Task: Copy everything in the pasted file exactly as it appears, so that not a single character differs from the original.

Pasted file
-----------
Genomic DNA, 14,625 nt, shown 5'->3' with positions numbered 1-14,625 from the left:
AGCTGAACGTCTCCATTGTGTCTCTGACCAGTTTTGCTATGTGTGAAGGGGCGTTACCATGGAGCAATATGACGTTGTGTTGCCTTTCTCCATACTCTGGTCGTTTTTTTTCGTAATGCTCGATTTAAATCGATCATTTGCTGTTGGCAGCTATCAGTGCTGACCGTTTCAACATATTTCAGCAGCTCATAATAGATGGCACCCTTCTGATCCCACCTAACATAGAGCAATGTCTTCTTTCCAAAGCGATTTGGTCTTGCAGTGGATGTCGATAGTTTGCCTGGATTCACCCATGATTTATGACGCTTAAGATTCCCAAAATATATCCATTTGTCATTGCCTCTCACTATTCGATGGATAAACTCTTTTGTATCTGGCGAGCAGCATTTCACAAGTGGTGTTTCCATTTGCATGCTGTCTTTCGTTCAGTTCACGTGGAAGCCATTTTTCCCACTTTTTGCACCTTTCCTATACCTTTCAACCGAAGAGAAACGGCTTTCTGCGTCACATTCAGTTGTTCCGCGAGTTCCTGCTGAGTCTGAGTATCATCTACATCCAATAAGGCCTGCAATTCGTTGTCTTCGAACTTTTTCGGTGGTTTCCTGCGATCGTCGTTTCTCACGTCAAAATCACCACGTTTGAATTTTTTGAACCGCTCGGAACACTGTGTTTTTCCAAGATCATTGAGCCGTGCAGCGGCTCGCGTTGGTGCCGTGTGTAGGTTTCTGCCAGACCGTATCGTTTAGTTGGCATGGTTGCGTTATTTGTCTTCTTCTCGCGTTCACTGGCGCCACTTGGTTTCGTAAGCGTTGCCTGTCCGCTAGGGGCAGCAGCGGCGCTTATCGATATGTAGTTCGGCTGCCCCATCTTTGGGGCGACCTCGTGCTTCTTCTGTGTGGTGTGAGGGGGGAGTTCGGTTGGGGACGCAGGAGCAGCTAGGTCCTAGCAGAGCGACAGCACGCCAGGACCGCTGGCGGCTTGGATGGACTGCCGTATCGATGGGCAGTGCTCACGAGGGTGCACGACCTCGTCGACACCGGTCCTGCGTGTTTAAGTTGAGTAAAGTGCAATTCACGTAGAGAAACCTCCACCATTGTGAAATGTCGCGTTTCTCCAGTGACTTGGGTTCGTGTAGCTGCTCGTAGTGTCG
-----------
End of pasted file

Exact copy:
Genomic DNA, 14,625 nt, shown 5'->3' with positions numbered 1-14,625 from the left:
AGCTGAACGTCTCCATTGTGTCTCTGACCAGTTTTGCTATGTGTGAAGGGGCGTTACCATGGAGCAATATGACGTTGTGTTGCCTTTCTCCATACTCTGGTCGTTTTTTTTCGTAATGCTCGATTTAAATCGATCATTTGCTGTTGGCAGCTATCAGTGCTGACCGTTTCAACATATTTCAGCAGCTCATAATAGATGGCACCCTTCTGATCCCACCTAACATAGAGCAATGTCTTCTTTCCAAAGCGATTTGGTCTTGCAGTGGATGTCGATAGTTTGCCTGGATTCACCCATGATTTATGACGCTTAAGATTCCCAAAATATATCCATTTGTCATTGCCTCTCACTATTCGATGGATAAACTCTTTTGTATCTGGCGAGCAGCATTTCACAAGTGGTGTTTCCATTTGCATGCTGTCTTTCGTTCAGTTCACGTGGAAGCCATTTTTCCCACTTTTTGCACCTTTCCTATACCTTTCAACCGAAGAGAAACGGCTTTCTGCGTCACATTCAGTTGTTCCGCGAGTTCCTGCTGAGTCTGAGTATCATCTACATCCAATAAGGCCTGCAATTCGTTGTCTTCGAACTTTTTCGGTGGTTTCCTGCGATCGTCGTTTCTCACGTCAAAATCACCACGTTTGAATTTTTTGAACCGCTCGGAACACTGTGTTTTTCCAAGATCATTGAGCCGTGCAGCGGCTCGCGTTGGTGCCGTGTGTAGGTTTCTGCCAGACCGTATCGTTTAGTTGGCATGGTTGCGTTATTTGTCTTCTTCTCGCGTTCACTGGCGCCACTTGGTTTCGTAAGCGTTGCCTGTCCGCTAGGGGCAGCAGCGGCGCTTATCGATATGTAGTTCGGCTGCCCCATCTTTGGGGCGACCTCGTGCTTCTTCTGTGTGGTGTGAGGGGGGAGTTCGGTTGGGGACGCAGGAGCAGCTAGGTCCTAGCAGAGCGACAGCACGCCAGGACCGCTGGCGGCTTGGATGGACTGCCGTATCGATGGGCAGTGCTCACGAGGGTGCACGACCTCGTCGACACCGGTCCTGCGTGTTTAAGTTGAGTAAAGTGCAATTCACGTAGAGAAACCTCCACCATTGTGAAATGTCGCGTTTCTCCAGTGACTTGGGTTCGTGTAGCTGCTCGTAGTGTCG